Norfolk Southern Says Ohio Toxic Train Derailment Expected to Cost Railroad $387M

The company has not said whether the $387 million includes legal fees from a growing number of train derailment lawsuits

Norfolk Southern estimates that a train derailment in February, which led to the release of toxic chemicals near East Palestine, Ohio, will cost the rail company about $387 million, as it faces lawsuits and federal investigations over what appear to be a lack of adequate safety measures.

In a quarterly earnings report issued last month, Norfolk Southern CEO Alan Shaw indicated the $387 million represents both $55 million in cleanup costs to date, and the rest is earmarked for expected costs in the future.

The Norfolk Southern train derailment costs include removing contaminated soil, replacing damaged tracks and do not include the company’s $1.1 billion in insurance coverage according to the report.

On February 3, a massive Norfolk Southern train derailed near Ohio and Pennsylvania borders, resulting in 20 tankers full of toxic chemicals being breached and catching fire. This caused a temporary evacuation of nearly 2,000 local residents, and there have been growing reports of illnesses at the East Palestine train derailment site, as well as a number of animal deaths and concerns about water, soil and air contamination in a wide area around the accident location.

While the crash investigation continues, and health experts evaluate the long-term health risks, Norfolk Southern toxic train derailment lawsuits are being filed by those impacted, including claims for economic damages, medical monitoring and personal injuries.

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The accident, and several other recent train derailments, have led to questions about the railroad company’s safety practices and safety culture.

According to the National Transportation Safety Board (NTSB), the derailment was just one of a string of incidents which have raised concerns about how the company operates. The NTSB, which has launched an investigation into Norfolk Southern, indicates it has investigated several significant accidents by Norfolk Southern since December 2021.

These include the death of an employee following an accident with a railroad spike machine while replacing track in Pennsylvania in December 2021; a derailment near Sandusky, Ohio on October 8, 2022; the death of one employee and the injury of another when one Norfolk Southern train struck part of another in Alabama in December 2022; the train derailment accident in East Palestine on February 3; the derailment of a 2.55-mile-long train on March 4 near Springfield, Ohio, and the death of a Norfolk Southern employee near Cleveland on March 7.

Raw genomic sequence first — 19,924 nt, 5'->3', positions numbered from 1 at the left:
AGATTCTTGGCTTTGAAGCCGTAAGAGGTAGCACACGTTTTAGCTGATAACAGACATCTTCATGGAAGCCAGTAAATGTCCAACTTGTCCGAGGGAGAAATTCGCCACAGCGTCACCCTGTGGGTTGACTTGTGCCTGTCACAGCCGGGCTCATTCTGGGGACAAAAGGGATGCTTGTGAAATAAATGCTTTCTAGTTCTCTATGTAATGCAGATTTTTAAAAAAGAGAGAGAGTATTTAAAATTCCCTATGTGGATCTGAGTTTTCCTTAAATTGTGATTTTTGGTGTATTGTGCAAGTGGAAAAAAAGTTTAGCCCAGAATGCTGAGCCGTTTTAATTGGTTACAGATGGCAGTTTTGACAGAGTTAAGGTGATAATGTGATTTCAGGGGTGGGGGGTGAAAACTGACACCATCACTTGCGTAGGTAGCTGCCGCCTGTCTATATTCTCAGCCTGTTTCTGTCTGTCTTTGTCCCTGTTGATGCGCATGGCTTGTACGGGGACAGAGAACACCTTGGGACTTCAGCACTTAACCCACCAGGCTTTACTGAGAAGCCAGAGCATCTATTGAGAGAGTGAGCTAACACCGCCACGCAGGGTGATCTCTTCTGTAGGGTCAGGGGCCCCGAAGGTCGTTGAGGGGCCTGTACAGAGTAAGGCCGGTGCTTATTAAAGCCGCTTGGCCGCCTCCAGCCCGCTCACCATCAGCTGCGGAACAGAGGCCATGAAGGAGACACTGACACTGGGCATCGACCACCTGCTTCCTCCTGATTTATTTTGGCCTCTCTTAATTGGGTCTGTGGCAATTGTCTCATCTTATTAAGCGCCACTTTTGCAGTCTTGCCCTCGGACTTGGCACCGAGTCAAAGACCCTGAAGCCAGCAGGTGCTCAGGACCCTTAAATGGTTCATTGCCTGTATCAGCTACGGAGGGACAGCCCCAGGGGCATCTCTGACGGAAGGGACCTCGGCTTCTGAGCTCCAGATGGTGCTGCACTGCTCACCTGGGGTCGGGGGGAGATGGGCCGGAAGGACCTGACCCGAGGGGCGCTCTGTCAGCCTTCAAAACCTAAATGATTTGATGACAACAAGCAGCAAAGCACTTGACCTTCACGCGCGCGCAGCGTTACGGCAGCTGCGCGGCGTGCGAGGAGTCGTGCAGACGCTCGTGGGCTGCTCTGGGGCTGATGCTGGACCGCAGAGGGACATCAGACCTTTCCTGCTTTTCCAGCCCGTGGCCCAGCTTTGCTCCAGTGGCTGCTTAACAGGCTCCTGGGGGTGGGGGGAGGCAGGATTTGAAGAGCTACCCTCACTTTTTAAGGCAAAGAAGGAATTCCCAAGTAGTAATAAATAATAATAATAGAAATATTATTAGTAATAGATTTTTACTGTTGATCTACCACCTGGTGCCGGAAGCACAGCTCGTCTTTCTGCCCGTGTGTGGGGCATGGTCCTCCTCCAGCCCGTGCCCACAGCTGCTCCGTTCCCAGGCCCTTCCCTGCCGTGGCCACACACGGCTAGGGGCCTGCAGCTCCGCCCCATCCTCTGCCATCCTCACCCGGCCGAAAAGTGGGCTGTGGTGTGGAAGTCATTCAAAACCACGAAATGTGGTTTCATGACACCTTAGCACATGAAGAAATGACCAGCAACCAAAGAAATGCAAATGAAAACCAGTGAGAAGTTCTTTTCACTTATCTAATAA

Not only does Norfolk Southern face an NTSB investigation, as well as lawsuits over the train accident, but the company is also under investigation by other parts of the government as well.

In March, the U.S. Centers for Disease Control and Prevention (CDC) sent a response team from its Agency for Toxic Substances and Disease Registry (ATSDR), which began interviewing residents about their health concerns and symptoms they have developed since the accident.

On February 10, the U.S. Environmental Protection Agency (EPA) sent a notice to Norfolk Southern, announcing it was considering to make the company pay for the cleanup costs under the Comprehensive Environmental Response, Compensation, and Liability Act (CERCLA). Since then, EPA officials have said in live interviews that they will definitely require Norfolk Southern to pay for those costs.

The company also faces increasing criticism from Congress and the Department of Transportation over what appears to be a cavalier attitude toward safety in order to maximize profits, resulting in increased pressure for new safety requirements and regulations regarding rail transport of hazardous materials.

In addition, the Ohio Attorney General filed a lawsuit on behalf of the state against Norfolk Southern, seeking to force the company to pay for cleanup of the East Palestine site. The lawsuit cites Norfolk Southern for numerous hazardous waste and pollution law violations at the state and federal level, as well as common law negligence, public nuisance and trespass laws.

It is unclear whether the $387 million detailed in Norfolk Southern’s quarterly earnings report includes estimated legal fees, or whether it includes losses from an inability to use the track in that area, which is a major route between Chicago and the east coast.

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